The Jasminums are well-known plants and are very popular on account of their elegant habit and sweet-scented flowers. They make excellent covering for fences, trellises, arbors, etc. and thrive in any good garden soil.

Jasminum nudiflorum is one of our earliest Spring-flowering plants, often opening bright-yellow flowers as early as January. Jasminum officinale, the fragrant common Jasmine, blooms continuously from early Summer until late in the Autumn.

Propagate by layers laid in, an inch deep, in ordinary soil in June, or by cuttings of the ripe wood, in September, inserted one inch deep in sandy soil in a cold frame or in the open ground; select shoots not showing flower at the top. Kennedya The Kennedyas are rapid-growing hardy twiners, natives of Australia; they like a warm sunny situation. They bear pea-shaped flowers, reddish-brown or scarlet in color. Any good garden soil will grow them well.

Propagate by seeds sown, in early Spring, one-quarter of an inch deep in a warm greenhouse or hotbed; when they are large enough to be handled, pot them singly in three or four-inch pots; gradually harden them by exposure to the open air and plant them out when they show signs of making fresh growth. Lathyrus odokatus (Sweet-pea)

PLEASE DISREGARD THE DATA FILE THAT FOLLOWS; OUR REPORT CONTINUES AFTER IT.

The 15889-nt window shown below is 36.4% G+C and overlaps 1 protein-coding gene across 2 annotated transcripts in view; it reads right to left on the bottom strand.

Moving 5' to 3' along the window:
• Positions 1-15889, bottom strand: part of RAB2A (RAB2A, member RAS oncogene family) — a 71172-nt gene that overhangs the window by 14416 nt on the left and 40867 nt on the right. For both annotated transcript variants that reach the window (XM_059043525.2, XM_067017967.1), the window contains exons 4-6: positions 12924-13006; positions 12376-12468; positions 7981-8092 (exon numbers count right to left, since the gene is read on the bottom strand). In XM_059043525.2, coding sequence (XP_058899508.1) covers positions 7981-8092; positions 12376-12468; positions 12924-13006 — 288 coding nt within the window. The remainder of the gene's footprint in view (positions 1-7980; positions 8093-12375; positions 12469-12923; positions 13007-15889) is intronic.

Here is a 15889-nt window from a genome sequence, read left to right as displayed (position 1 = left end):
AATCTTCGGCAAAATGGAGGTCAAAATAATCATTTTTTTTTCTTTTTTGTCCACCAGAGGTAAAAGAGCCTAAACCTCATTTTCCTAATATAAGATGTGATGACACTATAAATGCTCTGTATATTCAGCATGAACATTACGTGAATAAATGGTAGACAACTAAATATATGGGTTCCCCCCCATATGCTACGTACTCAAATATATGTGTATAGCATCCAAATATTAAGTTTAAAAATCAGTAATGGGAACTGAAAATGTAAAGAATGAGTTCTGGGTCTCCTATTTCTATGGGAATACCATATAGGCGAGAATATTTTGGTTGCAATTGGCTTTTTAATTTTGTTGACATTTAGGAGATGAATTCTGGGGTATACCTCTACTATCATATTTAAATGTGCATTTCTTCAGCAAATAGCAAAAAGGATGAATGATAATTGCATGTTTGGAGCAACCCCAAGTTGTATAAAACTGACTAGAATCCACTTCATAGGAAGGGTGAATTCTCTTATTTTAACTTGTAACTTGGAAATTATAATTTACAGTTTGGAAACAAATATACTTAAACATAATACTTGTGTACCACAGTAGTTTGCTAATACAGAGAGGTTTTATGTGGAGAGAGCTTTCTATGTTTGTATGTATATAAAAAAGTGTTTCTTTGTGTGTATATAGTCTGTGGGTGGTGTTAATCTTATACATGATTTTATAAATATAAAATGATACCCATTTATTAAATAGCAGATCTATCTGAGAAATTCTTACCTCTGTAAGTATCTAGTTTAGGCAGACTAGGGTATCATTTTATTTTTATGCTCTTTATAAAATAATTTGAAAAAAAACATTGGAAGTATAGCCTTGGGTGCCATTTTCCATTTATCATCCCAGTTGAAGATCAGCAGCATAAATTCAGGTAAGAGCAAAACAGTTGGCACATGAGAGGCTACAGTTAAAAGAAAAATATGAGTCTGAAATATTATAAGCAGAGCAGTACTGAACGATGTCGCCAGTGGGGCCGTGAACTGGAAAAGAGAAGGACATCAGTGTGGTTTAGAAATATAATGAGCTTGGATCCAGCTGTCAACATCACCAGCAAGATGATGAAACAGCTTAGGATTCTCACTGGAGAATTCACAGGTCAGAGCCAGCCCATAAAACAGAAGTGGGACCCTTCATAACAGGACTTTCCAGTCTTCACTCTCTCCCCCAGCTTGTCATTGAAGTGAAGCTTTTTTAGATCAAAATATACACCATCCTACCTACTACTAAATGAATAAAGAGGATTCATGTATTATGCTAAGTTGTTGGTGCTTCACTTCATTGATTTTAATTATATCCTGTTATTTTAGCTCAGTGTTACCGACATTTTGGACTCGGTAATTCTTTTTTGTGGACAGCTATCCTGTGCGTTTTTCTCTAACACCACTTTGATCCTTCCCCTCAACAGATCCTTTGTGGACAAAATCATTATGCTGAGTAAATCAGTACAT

This general favorite is a native of the Mediterranean islands and consequently is at home in the climate of California. It thrives well in any good garden soil, but, in order to obtain the best results the soil should be trenched two spades in depth and four inches of old manure mixed with the soil.

In addition to its value as a garden plant, the Sweet-pea makes a very good window-box plant, its fragrant many-colored flowers spreading a pleasant odor throughout the room when it is thus grown.

Lathyrus odoratus.

In planting the Sweet-pea seeds, form with a hoe or shovel a shallow furrow about two feet wide and three inches deep, in the middle of which draw the seed-drill three inches deep. In this seed-drill the seeds should be planted about three inches apart. When the young plants are six inches high, place a row of tree limbs or a fence of wire netting alongside them so that they may have something to climb over. Also spread a mulch of manure about the plants; this will keep the ground cool and preserve the moisture. Where a succession of bloom is desired, the seeds should be sown about three times a year. Seeds which are sown during Winter or early Spring should have a covering of soil one inch deep while those sown in Summer or early Fall should be covered to the depth of from two to two and a half inches and shaded with a light covering of straw or some other light material until the seeds come through the surface.